Talking about this book? Be sure to tag it using #PeterWattsIsAnAngrySentientTumor #NetGalley
“A brilliant bastard.” —Cory Doctorow
Which of the following is true?
Peter Watts was banned from the U.S.
Watts almost died from flesh-eating bacteria.
A schizophrenic man living in Watts's backyard almost set his house on fire.
Watts was raised by Baptists who really sucked at giving presents.
Peter Watts said to read this book. Or else.
“Watts, undoubtedly, is a genius.” —Medium
In more than fifty unpredictable essays and revenge fantasies, Peter Watts — Hugo Award-winning author, former marine biologist, and angry sentient tumor — is the savage dystopian optimist whom you can’t look away from. Even when you probably should.
A Note From the Publisher
Praise for Peter Watts is an Angry Sentient Tumor
[STARRED REVIEW] “Former marine biologist and Hugo Award–winning sf author Watts has collected over 50 essays from his blog, Crawl, and other sources from as far back as 2004. His writing is irreverent, self-depreciating, profane, and funny, showcasing a Hunter S. Thompson–esque studied rage and dissatisfaction with the status quo combined with the readability and humor of John Scalzi. These thought-provoking essays rail against hypocrisy, question the usefulness of consciousness, and explore counterrhetorical biases and how they impact our society. With intellectual rigor, clarity, and dark humor, Watts covers subjects as widely divergent as holidays, law enforcement and surveillance, homelessness, and the intersection of science and sf in the study of dolphin language. His film criticism covers J. J. Abrams' Star Trek movies, Blade Runner 2049, and the fallacy of oppression in the X-Men franchise. He shares personal stories, too: a life-threatening illness, the death of his brother. This collection of well-written essays has actual science backing up most of Watts' opinions about politics and humanity. Give it to readers looking for a deep dive into privacy, antirhetorical biases, and other sociological issues.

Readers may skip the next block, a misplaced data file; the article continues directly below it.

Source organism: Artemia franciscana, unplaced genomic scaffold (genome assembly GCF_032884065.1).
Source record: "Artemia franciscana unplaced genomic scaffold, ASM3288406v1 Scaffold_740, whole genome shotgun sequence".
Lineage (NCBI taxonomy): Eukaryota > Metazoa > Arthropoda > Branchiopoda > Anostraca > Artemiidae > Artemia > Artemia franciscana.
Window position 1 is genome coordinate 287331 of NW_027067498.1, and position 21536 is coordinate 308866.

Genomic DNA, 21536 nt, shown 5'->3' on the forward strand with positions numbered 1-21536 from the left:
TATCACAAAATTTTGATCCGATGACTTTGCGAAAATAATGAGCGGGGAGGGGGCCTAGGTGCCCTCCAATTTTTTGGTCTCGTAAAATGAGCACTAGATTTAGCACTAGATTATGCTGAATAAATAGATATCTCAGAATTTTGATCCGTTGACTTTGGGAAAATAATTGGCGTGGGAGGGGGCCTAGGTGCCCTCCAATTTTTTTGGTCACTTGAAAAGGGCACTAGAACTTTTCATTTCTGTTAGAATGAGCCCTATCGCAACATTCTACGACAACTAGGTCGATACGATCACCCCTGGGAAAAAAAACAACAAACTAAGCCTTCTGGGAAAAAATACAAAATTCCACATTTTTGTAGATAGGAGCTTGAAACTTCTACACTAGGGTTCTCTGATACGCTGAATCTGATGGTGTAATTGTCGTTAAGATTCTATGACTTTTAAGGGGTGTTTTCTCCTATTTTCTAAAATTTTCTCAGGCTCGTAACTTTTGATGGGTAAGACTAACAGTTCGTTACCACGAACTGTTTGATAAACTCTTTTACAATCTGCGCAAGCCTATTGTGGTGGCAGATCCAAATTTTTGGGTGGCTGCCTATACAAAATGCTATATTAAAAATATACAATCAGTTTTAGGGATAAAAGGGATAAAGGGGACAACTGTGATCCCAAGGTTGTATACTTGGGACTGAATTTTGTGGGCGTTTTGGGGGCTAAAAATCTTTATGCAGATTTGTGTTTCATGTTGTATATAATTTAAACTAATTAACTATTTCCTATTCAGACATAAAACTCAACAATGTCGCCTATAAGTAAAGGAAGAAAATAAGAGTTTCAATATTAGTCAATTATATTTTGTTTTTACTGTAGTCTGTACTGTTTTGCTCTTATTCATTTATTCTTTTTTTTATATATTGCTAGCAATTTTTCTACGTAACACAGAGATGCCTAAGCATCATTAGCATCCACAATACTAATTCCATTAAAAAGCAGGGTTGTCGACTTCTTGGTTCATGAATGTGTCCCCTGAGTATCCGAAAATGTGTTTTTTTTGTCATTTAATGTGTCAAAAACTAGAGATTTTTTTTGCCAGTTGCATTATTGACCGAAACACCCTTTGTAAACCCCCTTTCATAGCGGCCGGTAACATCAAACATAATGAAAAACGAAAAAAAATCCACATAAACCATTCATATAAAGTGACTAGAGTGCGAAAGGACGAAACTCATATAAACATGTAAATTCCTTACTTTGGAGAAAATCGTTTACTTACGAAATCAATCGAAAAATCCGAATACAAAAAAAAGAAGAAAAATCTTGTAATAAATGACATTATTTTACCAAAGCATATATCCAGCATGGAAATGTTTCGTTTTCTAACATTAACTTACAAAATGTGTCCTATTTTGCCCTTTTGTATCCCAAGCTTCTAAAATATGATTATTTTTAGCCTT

—Booklist, starred review
“Watts, a former marine biologist and Hugo Award-winning Canadian science fiction writer, rails against climate change one moment and movingly describes his relationship with a cat the next. You never know where his writing’s going to lead, and reading his essays is an exciting, energizing, and occasionally bewildering journey.”
“Peter Watts will shatter your illusions, crush your dreams, and vaporize your defense mechanisms, because he cares. He cares deeply about our world, and he respects you enough not to coddle you with reassurances. These essays are proof of that—they are tough love for the mind.”
—Karl Schroeder, author of Ventus and Permanence
“You may not agree with every opinion Watts has, but you will have to admit he is an excellent writer, presents his opinions and facts clearly and concisely, and he is passionate about what he thinks.”
—She Treads Softly
“There's an underlying feeling to the pieces presented in the book that Watts cares He cares about the planet, he cares about humanity, he cares about everything. He gets angry at things precisely because he cares so much. And it really does show.”
Praise for Peter Watts
“Known for his pitch-black views on human nature, and a breathtaking ability to explore the weird side of evolution and animal behavior, Watts is one of those writers who gets into your brain and remains lodged there like an angry, sentient tumor.” —Annalee Newitz, io9
“Peter Watts blows my mind every single time.” —Kelly Robson, author of Gods, Monsters, and the Lucky Peach
“[Watts] asks the questions that the best science fiction writers ask, but that the rest of us may be afraid to answer.”—Chicago Tribune
“Watts is a poet when it comes to science.”—Justina Robson, author of Keeping it Real
“A sharp and incisive stylist with a rather tragic, if clear-eyed, view of human nature, and the capacity for some remarkable hard-SF inventions.”—Locus
“Watts continues to challenge readers with his imaginative plots and superb storytelling.”—Library Journal
“Possessing the stern moral acuity of James Tiptree, [Watts] also exhibits the intellectual zest of Arthur C. Clarke.”—Paul Di Filippo, Barnes & Noble Review
“Holding himself to a higher standard of storytelling, Watts uses the effects of mainstream sci-fi, yet continually aims at something deeper in humanity and society’s soul.”—Speculiction
• Promotion at trade shows and conventions, including BEA, ALA, and the World Science Fiction Convention
• Features, interviews, and reviews in tech and genre venues
• Author appearances to include Canada and international events TBD
• Planned galley distribution/giveaways to include NetGalley, Edelweiss, and additional outlets
• Advertising and promotion in national print and via online outlets and social media